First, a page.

Yes, the 'this' pointer is zero. Add 8 to get an offset, and there's your fault. You apparently don't have any actual object at all.

Since you haven't posted enough code to really come to grips, I'm guessing. Either the entire this pointer is 0, or the virtual function table pointer is 0, perhaps because the object has been deleted after it was created and before you try to call it.

The best advice I can give you is to create a much smaller test-tube. Either you will find your problem or you will end up with a postable example.

The vtbl isn't in place in an instance until the end of the construction process. In fact, the spec requires progressive modification of the vtbl to match the state of construction of the class hierarchy.

share|improve this answer
    
Could you elaborate? I'm fairly new to C++. I do have an instance, Chrome, and I can call some functions - like focus(), but not ones defined in the ABC, like repaint(). –  Alex MacCaw Jan 12 '10 at 13:50
    
'Chrome' isn't the instance, it's the class. 'chrome' is the instance. –  John Dibling Jan 12 '10 at 15:17
    
The vtable is nil - see Updates. I've no idea how it could be happening. –  Alex MacCaw Jan 13 '10 at 0:28
    
You deleted it after creating it and before using it is the usual method. –  bmargulies Jan 13 '10 at 0:36

Can you post the complete code?

After slight modification in your code(whatever is available), it works :

#include <iostream>

class HostWindow  {
public:
    virtual ~HostWindow() { }

    // Pure virtual functions:
    virtual void repaint(const int , bool contentChanged, bool immediate = false, bool repaintContentOnly = false) = 0;
    virtual void scrollbarsModeDidChange() const = 0;
};

class Chrome : public HostWindow {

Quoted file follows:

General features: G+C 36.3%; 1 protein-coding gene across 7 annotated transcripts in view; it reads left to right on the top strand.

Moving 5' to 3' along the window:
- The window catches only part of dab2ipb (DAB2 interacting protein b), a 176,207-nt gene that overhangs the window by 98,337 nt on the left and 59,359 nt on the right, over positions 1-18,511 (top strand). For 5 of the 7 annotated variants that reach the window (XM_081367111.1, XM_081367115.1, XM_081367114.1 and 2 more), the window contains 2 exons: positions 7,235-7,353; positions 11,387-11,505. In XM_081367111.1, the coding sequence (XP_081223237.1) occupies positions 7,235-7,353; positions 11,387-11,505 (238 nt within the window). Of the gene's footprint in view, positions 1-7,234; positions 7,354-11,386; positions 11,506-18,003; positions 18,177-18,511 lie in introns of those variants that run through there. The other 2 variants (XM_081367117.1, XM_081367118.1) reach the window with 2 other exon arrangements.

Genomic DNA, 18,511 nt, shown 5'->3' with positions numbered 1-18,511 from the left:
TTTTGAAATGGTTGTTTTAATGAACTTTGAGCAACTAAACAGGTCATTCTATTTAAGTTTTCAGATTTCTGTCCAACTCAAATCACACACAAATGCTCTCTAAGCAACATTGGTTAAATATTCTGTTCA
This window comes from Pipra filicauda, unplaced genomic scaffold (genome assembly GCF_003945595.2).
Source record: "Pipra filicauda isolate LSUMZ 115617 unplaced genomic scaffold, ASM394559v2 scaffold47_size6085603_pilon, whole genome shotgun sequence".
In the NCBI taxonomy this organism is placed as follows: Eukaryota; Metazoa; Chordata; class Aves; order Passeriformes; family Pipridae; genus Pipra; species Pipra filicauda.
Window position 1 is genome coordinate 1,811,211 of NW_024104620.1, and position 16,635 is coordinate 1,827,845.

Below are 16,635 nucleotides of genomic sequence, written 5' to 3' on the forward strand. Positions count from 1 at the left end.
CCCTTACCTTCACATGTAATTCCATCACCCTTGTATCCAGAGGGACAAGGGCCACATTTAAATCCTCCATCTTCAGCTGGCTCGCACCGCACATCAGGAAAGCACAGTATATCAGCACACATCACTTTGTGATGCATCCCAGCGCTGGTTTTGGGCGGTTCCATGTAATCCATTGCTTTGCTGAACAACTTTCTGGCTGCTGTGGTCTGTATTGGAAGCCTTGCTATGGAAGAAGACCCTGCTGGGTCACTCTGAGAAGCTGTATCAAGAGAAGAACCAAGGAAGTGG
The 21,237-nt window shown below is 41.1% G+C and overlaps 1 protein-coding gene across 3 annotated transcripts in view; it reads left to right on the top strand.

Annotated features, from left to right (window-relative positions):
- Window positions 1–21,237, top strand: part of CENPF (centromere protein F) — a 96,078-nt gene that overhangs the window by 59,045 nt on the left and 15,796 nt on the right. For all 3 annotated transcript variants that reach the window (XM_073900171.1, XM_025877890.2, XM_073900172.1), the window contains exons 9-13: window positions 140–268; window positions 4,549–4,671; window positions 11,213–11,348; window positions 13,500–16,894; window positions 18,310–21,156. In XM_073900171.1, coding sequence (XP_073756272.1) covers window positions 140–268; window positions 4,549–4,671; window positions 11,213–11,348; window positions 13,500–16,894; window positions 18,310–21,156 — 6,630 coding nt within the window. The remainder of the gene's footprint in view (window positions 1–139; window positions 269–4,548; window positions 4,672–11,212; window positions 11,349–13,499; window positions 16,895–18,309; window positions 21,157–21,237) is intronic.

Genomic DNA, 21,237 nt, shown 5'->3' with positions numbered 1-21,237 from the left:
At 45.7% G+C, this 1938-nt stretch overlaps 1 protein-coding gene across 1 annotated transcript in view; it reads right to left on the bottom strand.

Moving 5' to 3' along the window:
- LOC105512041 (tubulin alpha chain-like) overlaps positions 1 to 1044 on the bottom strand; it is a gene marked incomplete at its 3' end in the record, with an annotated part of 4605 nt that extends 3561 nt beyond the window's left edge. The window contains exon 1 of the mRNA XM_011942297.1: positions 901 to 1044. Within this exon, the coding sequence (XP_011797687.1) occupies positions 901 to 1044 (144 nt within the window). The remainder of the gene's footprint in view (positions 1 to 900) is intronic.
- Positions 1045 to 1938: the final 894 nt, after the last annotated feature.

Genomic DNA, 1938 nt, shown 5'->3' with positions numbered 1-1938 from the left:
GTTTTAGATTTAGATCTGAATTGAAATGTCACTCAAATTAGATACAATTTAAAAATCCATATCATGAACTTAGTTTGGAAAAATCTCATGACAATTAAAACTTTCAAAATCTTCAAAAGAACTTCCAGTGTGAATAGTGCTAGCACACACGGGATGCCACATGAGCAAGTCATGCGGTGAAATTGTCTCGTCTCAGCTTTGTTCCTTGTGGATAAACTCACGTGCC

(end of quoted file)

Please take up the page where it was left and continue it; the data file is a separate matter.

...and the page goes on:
public:
    // HostWindow functions:
    virtual void repaint(const int , bool contentChanged, bool immediate = false, bool repaintContentOnly = false) 
    {
        std::cout << "In repaint." << std::endl;
    }
    virtual void scrollbarsModeDidChange() const { }

    void focus() const
    {
        std::cout << "In focus." << std::endl;
    }
};

int main()
{
    Chrome *chrome = new Chrome();
    chrome->repaint(1, true); // Null pointer error
    chrome->focus();
    delete chrome;
    return 0;
}
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I'm not familiar with the code base you have, but shouldn't you write the following:

// note the 'WebCore::Chrome()'
WebCore::Chrome *chrome = new WebCore::Chrome();
chrome->repaint(IntRect(), true); // 'chrome' should be a valid pointer now

instead of:

WebCore::Chrome *chrome = new Chrome();
chrome->repaint(IntRect(), true); // Null pointer error
share|improve this answer
    
Yes, that was a typo in the example. –  Alex MacCaw Jan 12 '10 at 15:09
1  
@Alex: That is why you should always cut/paste code. NEVER retype as it just adds errors and results in a lot of busy null work for people helping you. –  Loki Astari Jan 12 '10 at 16:39

ssume your non-copyable are as following (at least for mine did)

class NonCopyable
{
protected:
    NonCopyable() {}
    ~NonCopyable() {}
private:
    NonCopyable( const NonCopyable& );
    const NonCopyable& operator=( const NonCopyable& );
};

after inserting public modifier to class chrome's function and some dummy implementation for them, the whole thing worked without stated problem.

there are no problem with the code posted, it might be you are doing things wrong and not posting those part here.

lastly, DO checking for allocation failure. (yes, "new" are allocation on heap)

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Did you read the updates? –  Alex MacCaw Jan 13 '10 at 12:07
    
unfortunately, i did... what is class Page ? u added code snippet without details for other people to understand –  YeenFei Jan 15 '10 at 1:24

I found that this was being caused by allowing all symbols to be exported.

Usually, WebCore only has a subset of symbols exported - basically on things that WebKit needs.

I changed that to export every symbol - and it somehow caused this error.